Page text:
Reviewed By: thisoldcan
Review Date: 8/30/17 3:51 pm
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In the latest Short Trips released, narrated by Wendy Padbury, the Doctor, Jamie, and Zoe arrive in 1951 London, in the midst of the Festival of Britain. There, they meet a woman despairing over the failure of her radio transmitter, and offer to give her a hand, in the hopes of making the Festival a bit more memorable. But the TARDIS seems to resist the idea, and the Doctor is uneasy; something is pulling the strings from behind the scenes, and they're about to break free. The British Invasion is a surprisingly excellent story, and one I wasn't really expecting to like so much, even as I heard it. It's a dark little tale, with probably one of the most chilling lines I've heard to close out a Doctor Who story, and some great narration by Padbury.
Wendy Padbury, known for playing Zoe Heriot during Patrick Troughton's era of Doctor Who, reads this story for Big Finish. Lisa Bowerman chose to buck the trend of the last few stories, and have this story a simple reading and narration, rather than having the actor portraying the character in a one-man play (How to Win Planets and Influence People) or do a Companion Chronicles-esque story (Flashpoint). While this is normally a little boring, Padbury makes her Short Trips debut, and does a great job narrating. She's done quite a few Companion Chronicles releases so far, often without Frazer Hines, and as such, she's honed her ability to do an impression of her former costars. Her Troughton and Hines are great, capturing the feel and the voices of both well, and giving all three characters an energy to them that often makes these stories fall a little flat.
Ian Potter's latest contribution to the Short Trips range is a solid tale made all the better by one of it's closing lines. It's a bit of a fun tale turned dark, when the Doctor and company try to help a devastated human, Imogen, with their project, only to find that it was an attempt by a Varden, a member of an alien race that can turn into pure energy, to escape the Earth and grow in influence. That in itself is an interesting story; I particularly liked the idea that the Varden didn't really seem to have an ulterior motive of "destroying the universe" and "taking over the planet", but really just wanted to live. He wanted to help humanity, and while that's a bit benevolent, the Varden's proposal is still anathema to the Doctor, who had realized this is one of the weaker parts of the story (seriously, can the Doctor ever just be shocked by something and caught unawares?). The Doctor eventually takes care of the Varden, trapping it in a lead-lined tower, where it's signal should peter out into nothing. Here is where the story takes a chilling turn, with a simple line:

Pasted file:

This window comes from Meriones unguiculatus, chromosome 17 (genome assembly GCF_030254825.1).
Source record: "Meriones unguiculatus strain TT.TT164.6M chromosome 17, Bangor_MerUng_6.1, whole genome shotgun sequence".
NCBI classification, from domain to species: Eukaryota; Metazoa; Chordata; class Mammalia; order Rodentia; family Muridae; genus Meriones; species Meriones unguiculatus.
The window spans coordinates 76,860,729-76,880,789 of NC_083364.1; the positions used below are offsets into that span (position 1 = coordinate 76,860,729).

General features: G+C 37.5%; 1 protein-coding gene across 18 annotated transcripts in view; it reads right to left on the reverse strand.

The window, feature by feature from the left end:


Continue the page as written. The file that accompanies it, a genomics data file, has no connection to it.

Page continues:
"The Varden will bleed out across them, and slowly degrade into noise."
He gave Zoe a comforting smile. "It'll be just like going to sleep", he lied.
There's a lot to unpack in that line right there. First off is the excellent characterization of the Second Doctor there. I've always seen the Second Doctor as a proto-Seventh Doctor, just with a bit more character for his companions. Here, that version of the Second Doctor, often shoved to the side, is on full display, as the Doctor spares the feelings of his companions, while delivering a rather cruel punishment. The other brilliant part of that line is the more horrific idea that the Short Trips range gives us the ability to hear the internal thoughts of the characters more. Qualifiers like, "he lied" give a bit more flavor to the story that we otherwise wouldn't get to see; I'm sure that if this story was on TV, there'd be speculation about that final line, if it wasn't the Doctor lying to Zoe, but on audio we have an explicit confirmation. And that begs the question; how often does the Doctor lie to his companions about the fate of several alien creatures? When he comforts someone and says, "they'll be alright, they'll pick up the pieces", or when he says that he treated them kindly, can we ever look at the Doctor the same way? Is he lying, or is he telling the truth?
Overall, The British Invasion is a bit of a sleeper hit for me. It starts out with a perfectly fine story about the Festival of Britain and a desire to help a fellow human, but by the end of it, Ian Potter is able to put a thought into the listener's head about one of the Doctor's most comforting lines. The story and script by Ian Potter was great, with some extremely smart choices for writing, and some great characterization for the Doctor, something well realized by director Lisa Bowerman. And not to downplay her role in the story, Wendy Padbury also does a great job as the narrator of the story, giving a lot of life to each character she narrates in her debut with the Short Trips range. The story may start out a bit spotty, but by the end, it's solidified itself as one of the best Short Trips out there, so far.